Oxford has been named as the UK's sleepiest city, according to a new study.

The research, conducted among 2,000 adults, revealed that 67 per cent of people in the city frequently feel worn out - higher than anywhere else in the UK.

Cardiff residents followed closely behind at 63 per cent, while Cambridge trailed in third place with 62 per cent.

thisisoxfordshire: 67 per cent of people in Oxford are often worn out67 per cent of people in Oxford are often worn out (Image: Silentnight)

Plymouth and Birmingham also featured within the top five cities with the sleepiest population.

Meanwhile, Newcastle earned bottom spot with just 48 per cent of its residents reporting frequent fatigue.

Responding to the findings, bedding manufacturer Silentnight, who commissioned the study, organised an on-the-street test in Oxford.

thisisoxfordshire: Newcastle were bottom of the listNewcastle were bottom of the list (Image: Silentnight)

The challenge was to test residents' responsiveness by hitting as many lights as they could in 30 seconds.

Participants were then rated from "practically snoring" to "top snoozer".

Silentnight's team was on hand to giveaway free mattresses to some of the sleepiest on the day, and offer advice to help them as the clocks go forward for British Summer Time.

thisisoxfordshire: Silentnight commissioned the studySilentnight commissioned the study (Image: Silentnight)

Silentnight's sleep expert Hannah Shore, who trained in sleep medicine at Oxford University, said: "It’s not hugely surprising to see some of the most well-known university cities in the top spot for sleepiest residents, but there are some simple steps locals can take to feel more well rested.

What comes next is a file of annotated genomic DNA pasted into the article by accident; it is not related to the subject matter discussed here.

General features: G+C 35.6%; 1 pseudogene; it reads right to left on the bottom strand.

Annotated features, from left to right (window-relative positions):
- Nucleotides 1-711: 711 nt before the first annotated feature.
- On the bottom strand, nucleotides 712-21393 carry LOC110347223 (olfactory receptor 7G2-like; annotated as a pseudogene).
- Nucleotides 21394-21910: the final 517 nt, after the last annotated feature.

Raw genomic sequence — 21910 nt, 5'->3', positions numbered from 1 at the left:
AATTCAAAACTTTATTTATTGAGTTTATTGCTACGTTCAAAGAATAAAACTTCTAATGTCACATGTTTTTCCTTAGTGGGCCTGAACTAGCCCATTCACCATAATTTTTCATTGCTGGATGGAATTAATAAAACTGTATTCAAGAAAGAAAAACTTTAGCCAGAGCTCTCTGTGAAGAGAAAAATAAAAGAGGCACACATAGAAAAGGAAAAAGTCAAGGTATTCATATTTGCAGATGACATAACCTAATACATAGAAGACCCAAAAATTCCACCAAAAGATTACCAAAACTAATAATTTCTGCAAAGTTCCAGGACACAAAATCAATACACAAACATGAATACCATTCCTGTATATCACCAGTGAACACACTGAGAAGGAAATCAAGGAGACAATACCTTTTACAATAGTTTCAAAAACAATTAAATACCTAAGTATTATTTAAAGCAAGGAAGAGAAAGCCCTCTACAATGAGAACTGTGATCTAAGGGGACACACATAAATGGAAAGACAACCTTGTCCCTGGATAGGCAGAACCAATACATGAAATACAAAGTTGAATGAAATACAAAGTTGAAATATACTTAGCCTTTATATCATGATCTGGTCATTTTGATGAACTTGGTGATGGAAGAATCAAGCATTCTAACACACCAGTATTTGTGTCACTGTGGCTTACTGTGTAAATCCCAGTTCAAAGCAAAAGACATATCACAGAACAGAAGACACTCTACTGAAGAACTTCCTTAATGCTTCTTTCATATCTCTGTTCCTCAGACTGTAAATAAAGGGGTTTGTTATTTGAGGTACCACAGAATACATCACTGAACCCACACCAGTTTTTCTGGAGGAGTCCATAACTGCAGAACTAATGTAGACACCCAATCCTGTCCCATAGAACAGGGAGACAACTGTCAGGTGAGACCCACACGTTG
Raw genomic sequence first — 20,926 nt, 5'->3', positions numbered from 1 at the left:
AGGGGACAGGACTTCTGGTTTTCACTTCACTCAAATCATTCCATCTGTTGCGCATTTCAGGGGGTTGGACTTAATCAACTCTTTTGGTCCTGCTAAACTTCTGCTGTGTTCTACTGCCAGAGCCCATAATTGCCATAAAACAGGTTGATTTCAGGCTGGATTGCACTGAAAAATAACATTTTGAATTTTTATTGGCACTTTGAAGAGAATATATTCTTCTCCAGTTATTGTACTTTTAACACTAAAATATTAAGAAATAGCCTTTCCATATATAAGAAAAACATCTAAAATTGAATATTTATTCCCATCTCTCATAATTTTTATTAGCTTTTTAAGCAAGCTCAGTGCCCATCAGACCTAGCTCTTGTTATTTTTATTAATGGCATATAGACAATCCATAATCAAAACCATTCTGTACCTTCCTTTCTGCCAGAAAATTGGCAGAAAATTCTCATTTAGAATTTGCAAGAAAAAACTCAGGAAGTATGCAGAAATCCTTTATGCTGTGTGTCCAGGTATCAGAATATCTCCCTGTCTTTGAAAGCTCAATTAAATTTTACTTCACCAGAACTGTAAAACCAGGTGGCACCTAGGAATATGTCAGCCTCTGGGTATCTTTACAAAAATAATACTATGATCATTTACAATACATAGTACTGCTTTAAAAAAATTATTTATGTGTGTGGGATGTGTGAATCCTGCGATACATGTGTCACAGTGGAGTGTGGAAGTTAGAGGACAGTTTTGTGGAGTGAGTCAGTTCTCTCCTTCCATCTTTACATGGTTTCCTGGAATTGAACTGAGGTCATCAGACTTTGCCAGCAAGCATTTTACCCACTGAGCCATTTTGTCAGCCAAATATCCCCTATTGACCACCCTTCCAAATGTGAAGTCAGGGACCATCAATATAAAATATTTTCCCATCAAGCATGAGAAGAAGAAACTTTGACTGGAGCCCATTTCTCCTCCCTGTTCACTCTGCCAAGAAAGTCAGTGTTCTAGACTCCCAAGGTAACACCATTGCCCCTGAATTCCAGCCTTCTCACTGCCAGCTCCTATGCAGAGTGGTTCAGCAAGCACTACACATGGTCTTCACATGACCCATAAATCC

“Comfort and routine are key, so be sure to create a wind-down routine in the evening and ensure your space is as restful as it can be – with comfortable bedding, dim lighting, and the right temperature."

Ms Shore added that one poor night's sleep can significantly impact daily tasks, from slower reaction times to reduced concentration levels.

In the study, 56 per cent of participants across the nation reported often feeling tired.

Meanwhile, 31 per cent believed they don't get enough sleep regularly.

thisisoxfordshire: Cardiff and Cambridge also made the top threeCardiff and Cambridge also made the top three (Image: Silentnight)

Blame was placed on constant busyness, long working hours, and weather conditions.

The average person feels most sluggish in the late afternoon, at around 3.47pm.

Coffee is the go-to solution to fight lethargy, followed by napping and walking.

The study also found that the average adult utters "I’m tired" three times a day.

thisisoxfordshire: Silentnight handed out mattresses at the eventSilentnight handed out mattresses at the event (Image: Silentnight)

Ms Shore added: "Sleep is so important for physical recovery but it’s also vital for our brains.

"Light sleep in particular, helps our memory, learning and with processing our emotions, but it’s often the stage we lose out on when we’re not getting enough sleep."

As the UK adjusts to the clock’s going forward, Silentnight shared three tips to improve sleep.

These were establishing a consistent bedtime routine, avoiding hitting the snooze button and letting in bright light during the day.